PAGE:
“Adposition” is the cover term for prepositions and postpositions. Briefly, we consider an affix, word, or multiword expression to be adpositional if it:

  1. mediates a semantically asymmetric figure--ground relation between two concepts, and

  2. is a grammatical item that can mark an NP. We annotate tokens of these items even where they mark clauses (as a subordinator) or are intransitive.1 We also include always-intransitive grammatical items whose core meaning is spatial and highly schematic, like together, apart, and away.

Inspired by (Huddleston and Pullum, 2002), the above criteria are broad enough to include a use of a word like before whether it takes an NP complement, takes a clausal complement (traditionally considered a subordinating conjunction), or is intransitive (traditionally considered an adverb):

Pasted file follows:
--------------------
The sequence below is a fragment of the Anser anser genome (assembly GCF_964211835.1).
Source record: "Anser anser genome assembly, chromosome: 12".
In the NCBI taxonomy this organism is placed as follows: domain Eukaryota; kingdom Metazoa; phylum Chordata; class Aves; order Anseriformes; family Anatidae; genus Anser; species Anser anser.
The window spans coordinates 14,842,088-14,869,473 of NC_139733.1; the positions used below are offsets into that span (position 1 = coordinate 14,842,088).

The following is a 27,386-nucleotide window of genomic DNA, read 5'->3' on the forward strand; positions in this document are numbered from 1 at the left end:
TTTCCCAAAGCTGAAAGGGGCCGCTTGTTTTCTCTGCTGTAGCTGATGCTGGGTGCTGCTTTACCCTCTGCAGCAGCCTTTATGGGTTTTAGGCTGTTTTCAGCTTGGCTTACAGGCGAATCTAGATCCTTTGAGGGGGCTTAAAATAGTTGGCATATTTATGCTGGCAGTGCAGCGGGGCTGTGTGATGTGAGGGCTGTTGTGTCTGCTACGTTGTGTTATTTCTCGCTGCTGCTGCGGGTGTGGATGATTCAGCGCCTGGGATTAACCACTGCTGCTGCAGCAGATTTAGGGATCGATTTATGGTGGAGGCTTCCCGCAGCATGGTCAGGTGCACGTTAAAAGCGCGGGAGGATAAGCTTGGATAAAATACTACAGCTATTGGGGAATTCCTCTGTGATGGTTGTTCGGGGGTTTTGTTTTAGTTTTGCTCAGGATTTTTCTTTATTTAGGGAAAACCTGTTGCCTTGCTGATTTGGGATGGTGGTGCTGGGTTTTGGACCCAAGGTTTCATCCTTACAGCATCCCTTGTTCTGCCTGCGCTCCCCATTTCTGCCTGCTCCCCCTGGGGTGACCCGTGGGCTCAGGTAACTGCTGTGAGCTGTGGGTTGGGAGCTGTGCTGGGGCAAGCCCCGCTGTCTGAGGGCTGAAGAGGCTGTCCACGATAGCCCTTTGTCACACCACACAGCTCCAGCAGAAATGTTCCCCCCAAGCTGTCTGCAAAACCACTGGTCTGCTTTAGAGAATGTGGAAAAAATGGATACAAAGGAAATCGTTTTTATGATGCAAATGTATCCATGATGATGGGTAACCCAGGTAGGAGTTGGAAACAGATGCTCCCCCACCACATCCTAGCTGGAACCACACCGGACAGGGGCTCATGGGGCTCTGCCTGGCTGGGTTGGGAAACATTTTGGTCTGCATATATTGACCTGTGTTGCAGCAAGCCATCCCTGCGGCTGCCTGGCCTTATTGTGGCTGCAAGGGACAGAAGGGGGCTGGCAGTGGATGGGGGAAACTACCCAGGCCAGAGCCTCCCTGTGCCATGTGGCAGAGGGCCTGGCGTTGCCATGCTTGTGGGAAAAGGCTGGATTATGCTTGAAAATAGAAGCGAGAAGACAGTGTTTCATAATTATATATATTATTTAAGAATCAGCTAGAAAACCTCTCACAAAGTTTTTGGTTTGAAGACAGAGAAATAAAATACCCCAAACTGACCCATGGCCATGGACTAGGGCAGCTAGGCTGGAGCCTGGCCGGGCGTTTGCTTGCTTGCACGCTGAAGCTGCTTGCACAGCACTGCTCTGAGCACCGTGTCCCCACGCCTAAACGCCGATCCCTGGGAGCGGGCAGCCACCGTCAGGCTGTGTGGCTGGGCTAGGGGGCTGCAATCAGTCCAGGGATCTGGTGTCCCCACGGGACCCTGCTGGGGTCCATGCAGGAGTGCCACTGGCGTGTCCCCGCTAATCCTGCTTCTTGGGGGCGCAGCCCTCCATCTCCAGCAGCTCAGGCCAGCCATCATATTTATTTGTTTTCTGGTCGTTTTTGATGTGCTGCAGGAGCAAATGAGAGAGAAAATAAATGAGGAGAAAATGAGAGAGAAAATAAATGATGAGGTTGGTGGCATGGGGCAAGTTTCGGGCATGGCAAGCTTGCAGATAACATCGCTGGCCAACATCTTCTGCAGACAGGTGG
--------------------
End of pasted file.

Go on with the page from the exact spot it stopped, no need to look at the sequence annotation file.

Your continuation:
• It rained before the party. [NP complement] 001

  • It rained before the party started. [clausal complement] 002

  • It rained before. [intransitive] 003

Even though they are not technically adpositions, we also apply adposition supersenses to possessive case marking (the clitic 's and possessive pronouns), and some uses of the infinitive marker to, as detailed in Infinitive Clauses and Genitives/Possessives.

  1. Usually a coordinating conjunction, but only receives a supersense when it is prepositional, as described under PartPortion